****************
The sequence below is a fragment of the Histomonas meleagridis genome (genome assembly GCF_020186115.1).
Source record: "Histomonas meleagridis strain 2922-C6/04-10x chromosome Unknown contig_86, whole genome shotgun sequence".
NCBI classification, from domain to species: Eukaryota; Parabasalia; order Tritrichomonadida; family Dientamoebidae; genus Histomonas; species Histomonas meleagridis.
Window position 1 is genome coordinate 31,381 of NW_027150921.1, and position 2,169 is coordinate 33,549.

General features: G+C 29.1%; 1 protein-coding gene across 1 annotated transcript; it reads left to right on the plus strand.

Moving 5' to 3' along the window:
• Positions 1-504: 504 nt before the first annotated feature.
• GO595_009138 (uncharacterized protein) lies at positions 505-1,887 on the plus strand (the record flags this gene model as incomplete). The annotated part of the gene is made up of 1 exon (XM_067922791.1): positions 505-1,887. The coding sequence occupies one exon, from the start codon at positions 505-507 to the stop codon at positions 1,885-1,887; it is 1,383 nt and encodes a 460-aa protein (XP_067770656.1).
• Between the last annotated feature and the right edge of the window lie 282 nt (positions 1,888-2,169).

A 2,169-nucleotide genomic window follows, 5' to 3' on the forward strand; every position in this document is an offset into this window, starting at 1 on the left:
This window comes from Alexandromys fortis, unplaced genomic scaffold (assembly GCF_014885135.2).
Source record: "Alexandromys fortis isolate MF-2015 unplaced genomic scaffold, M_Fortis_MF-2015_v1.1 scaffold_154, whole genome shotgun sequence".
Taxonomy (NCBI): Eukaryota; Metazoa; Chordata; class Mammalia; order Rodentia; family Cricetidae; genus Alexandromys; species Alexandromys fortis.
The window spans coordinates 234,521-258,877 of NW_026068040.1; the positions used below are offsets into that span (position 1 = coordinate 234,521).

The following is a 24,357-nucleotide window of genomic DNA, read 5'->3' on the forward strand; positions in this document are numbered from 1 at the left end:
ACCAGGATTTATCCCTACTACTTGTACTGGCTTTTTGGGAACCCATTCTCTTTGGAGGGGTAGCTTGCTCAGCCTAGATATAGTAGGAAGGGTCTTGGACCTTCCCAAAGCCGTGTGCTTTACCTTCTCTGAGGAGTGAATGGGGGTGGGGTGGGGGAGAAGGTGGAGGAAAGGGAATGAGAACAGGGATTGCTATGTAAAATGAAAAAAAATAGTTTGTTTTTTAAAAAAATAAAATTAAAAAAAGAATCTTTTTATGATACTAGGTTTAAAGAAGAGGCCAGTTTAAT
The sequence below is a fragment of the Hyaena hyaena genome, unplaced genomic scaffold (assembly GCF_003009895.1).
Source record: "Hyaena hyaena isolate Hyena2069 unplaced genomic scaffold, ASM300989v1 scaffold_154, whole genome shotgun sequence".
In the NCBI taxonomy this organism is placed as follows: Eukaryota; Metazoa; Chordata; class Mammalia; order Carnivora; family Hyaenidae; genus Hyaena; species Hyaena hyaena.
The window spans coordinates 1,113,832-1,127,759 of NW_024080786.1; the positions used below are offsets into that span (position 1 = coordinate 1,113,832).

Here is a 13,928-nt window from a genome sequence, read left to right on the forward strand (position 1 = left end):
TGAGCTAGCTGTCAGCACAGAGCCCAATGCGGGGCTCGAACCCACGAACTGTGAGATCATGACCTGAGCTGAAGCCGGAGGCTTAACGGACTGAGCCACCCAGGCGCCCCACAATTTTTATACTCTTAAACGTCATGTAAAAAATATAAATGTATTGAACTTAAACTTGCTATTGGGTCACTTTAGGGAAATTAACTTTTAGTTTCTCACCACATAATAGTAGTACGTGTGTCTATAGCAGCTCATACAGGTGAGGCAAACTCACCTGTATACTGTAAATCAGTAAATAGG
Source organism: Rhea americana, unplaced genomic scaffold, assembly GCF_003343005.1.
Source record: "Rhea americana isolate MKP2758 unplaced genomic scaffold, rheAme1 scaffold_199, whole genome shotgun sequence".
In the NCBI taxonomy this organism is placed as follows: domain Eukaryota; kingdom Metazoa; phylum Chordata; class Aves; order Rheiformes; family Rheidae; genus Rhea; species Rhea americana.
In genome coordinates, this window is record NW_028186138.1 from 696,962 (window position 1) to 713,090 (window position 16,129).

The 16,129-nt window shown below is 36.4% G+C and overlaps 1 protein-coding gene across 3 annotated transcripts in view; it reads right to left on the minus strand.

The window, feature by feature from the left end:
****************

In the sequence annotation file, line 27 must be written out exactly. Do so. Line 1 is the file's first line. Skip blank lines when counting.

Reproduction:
The 16,129-nt window shown below is 36.4% G+C and overlaps 1 protein-coding gene across 3 annotated transcripts in view; it reads right to left on the minus strand.